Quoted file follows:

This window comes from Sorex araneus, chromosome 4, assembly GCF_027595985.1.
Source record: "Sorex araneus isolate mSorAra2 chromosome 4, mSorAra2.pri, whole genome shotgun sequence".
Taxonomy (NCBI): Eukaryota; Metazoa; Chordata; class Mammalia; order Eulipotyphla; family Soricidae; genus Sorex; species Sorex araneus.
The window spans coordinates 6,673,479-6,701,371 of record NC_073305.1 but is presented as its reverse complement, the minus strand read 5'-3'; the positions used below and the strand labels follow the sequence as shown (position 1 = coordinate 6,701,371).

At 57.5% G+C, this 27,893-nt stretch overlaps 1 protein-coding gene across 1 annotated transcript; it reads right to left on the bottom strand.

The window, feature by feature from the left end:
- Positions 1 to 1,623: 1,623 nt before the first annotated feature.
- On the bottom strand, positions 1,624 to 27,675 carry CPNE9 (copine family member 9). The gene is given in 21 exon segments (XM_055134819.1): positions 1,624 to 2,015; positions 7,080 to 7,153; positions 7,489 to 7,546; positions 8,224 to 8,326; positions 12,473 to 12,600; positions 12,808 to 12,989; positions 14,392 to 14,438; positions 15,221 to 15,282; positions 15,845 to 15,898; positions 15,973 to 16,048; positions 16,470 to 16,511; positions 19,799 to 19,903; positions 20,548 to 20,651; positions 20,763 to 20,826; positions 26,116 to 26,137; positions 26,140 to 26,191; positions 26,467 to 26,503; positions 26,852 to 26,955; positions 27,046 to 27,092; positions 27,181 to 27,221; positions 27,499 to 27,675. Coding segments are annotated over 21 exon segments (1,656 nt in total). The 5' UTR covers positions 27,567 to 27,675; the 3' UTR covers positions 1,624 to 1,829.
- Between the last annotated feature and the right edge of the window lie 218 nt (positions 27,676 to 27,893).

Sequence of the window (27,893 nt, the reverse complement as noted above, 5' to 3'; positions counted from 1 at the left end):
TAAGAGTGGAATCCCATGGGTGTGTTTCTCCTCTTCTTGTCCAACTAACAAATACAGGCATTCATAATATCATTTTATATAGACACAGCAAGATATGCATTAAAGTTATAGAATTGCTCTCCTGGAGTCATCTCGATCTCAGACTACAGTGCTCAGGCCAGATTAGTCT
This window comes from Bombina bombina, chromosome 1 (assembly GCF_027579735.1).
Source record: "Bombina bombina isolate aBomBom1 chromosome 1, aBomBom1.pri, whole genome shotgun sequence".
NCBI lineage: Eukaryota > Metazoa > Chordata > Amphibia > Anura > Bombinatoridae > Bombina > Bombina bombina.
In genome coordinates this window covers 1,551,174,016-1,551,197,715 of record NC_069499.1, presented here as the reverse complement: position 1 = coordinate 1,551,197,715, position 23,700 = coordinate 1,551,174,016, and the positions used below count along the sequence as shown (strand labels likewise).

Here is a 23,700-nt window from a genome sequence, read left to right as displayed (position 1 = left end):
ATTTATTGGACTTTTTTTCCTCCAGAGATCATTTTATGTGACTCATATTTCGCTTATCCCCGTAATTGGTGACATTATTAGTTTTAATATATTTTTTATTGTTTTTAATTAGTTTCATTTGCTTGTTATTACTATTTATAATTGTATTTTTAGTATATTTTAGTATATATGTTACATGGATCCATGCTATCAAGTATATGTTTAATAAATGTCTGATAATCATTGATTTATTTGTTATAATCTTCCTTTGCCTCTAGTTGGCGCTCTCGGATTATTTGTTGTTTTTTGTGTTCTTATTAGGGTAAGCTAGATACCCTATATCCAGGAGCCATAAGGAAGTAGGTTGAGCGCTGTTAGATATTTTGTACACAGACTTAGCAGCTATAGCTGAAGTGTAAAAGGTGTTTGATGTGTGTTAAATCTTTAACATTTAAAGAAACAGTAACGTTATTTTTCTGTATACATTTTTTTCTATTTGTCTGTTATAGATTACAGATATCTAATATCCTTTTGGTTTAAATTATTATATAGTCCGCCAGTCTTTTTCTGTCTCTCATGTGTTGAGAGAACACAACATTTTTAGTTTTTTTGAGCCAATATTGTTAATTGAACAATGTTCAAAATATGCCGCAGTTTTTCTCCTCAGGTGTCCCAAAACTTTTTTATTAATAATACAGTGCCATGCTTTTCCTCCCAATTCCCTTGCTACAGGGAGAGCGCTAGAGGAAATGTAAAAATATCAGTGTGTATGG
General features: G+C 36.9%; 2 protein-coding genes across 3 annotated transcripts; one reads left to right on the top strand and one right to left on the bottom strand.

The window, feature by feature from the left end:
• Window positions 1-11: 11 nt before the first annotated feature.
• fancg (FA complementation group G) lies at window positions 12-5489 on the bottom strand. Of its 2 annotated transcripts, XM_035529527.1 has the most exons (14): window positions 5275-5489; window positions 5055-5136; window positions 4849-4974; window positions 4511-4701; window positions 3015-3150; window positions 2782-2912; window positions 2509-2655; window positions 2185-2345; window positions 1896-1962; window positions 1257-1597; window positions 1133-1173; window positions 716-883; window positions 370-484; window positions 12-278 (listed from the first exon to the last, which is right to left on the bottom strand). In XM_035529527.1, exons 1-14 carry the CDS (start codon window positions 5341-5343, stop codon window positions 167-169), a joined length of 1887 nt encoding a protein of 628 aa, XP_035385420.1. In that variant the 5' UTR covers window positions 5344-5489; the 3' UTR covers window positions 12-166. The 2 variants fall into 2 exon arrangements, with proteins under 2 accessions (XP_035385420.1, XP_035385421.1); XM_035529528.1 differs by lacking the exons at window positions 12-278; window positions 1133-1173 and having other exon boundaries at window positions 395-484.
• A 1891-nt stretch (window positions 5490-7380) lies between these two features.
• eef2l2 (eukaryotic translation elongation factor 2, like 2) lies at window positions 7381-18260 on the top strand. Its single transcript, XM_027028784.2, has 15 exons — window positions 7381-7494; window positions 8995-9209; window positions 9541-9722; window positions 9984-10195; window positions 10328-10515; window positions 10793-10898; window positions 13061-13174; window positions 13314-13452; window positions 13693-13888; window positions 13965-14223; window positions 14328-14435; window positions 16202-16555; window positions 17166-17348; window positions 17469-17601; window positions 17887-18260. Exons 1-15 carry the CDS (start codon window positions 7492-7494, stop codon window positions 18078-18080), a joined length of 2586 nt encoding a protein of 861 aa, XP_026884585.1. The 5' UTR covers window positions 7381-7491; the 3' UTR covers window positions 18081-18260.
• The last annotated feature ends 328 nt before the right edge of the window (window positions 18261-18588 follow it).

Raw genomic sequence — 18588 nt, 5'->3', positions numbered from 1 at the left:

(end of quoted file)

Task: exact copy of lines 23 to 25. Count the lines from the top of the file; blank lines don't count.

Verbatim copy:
• eef2l2 (eukaryotic translation elongation factor 2, like 2) lies at window positions 7381-18260 on the top strand. Its single transcript, XM_027028784.2, has 15 exons — window positions 7381-7494; window positions 8995-9209; window positions 9541-9722; window positions 9984-10195; window positions 10328-10515; window positions 10793-10898; window positions 13061-13174; window positions 13314-13452; window positions 13693-13888; window positions 13965-14223; window positions 14328-14435; window positions 16202-16555; window positions 17166-17348; window positions 17469-17601; window positions 17887-18260. Exons 1-15 carry the CDS (start codon window positions 7492-7494, stop codon window positions 18078-18080), a joined length of 2586 nt encoding a protein of 861 aa, XP_026884585.1. The 5' UTR covers window positions 7381-7491; the 3' UTR covers window positions 18081-18260.
• The last annotated feature ends 328 nt before the right edge of the window (window positions 18261-18588 follow it).

Raw genomic sequence — 18588 nt, 5'->3', positions numbered from 1 at the left: